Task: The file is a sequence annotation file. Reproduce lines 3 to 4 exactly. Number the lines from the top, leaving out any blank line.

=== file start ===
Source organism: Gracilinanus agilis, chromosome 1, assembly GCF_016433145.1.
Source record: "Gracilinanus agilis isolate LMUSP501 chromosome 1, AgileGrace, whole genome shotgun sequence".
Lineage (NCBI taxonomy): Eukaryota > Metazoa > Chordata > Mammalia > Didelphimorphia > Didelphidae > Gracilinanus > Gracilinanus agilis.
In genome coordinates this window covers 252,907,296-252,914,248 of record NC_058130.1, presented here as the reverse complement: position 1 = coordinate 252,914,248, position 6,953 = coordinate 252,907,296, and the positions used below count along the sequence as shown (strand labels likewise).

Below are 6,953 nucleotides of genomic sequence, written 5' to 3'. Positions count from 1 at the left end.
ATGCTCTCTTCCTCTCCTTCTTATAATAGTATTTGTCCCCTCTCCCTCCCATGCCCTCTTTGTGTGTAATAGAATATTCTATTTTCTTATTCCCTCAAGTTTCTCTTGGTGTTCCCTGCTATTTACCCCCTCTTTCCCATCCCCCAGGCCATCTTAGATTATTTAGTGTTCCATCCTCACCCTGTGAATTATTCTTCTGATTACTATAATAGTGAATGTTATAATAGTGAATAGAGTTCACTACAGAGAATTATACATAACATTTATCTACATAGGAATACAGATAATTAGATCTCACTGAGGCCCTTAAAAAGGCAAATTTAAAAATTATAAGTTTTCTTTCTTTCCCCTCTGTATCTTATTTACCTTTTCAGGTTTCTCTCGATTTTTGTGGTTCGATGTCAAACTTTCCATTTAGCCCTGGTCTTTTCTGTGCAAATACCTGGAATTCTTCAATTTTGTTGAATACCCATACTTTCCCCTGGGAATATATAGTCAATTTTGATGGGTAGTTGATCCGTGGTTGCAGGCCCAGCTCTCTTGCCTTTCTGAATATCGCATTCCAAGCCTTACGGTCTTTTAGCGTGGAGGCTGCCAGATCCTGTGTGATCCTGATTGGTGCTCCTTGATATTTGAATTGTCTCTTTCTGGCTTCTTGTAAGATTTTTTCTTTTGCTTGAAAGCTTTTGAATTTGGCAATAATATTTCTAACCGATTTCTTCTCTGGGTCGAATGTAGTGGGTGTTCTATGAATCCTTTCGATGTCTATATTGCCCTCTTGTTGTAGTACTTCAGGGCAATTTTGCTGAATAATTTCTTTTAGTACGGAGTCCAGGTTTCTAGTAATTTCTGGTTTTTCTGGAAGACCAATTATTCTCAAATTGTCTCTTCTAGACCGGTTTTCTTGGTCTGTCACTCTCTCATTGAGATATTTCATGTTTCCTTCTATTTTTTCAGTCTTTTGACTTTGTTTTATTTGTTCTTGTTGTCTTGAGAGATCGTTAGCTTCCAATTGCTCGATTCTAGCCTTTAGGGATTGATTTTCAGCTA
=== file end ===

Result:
Lineage (NCBI taxonomy): Eukaryota > Metazoa > Chordata > Mammalia > Didelphimorphia > Didelphidae > Gracilinanus > Gracilinanus agilis.
In genome coordinates this window covers 252,907,296-252,914,248 of record NC_058130.1, presented here as the reverse complement: position 1 = coordinate 252,914,248, position 6,953 = coordinate 252,907,296, and the positions used below count along the sequence as shown (strand labels likewise).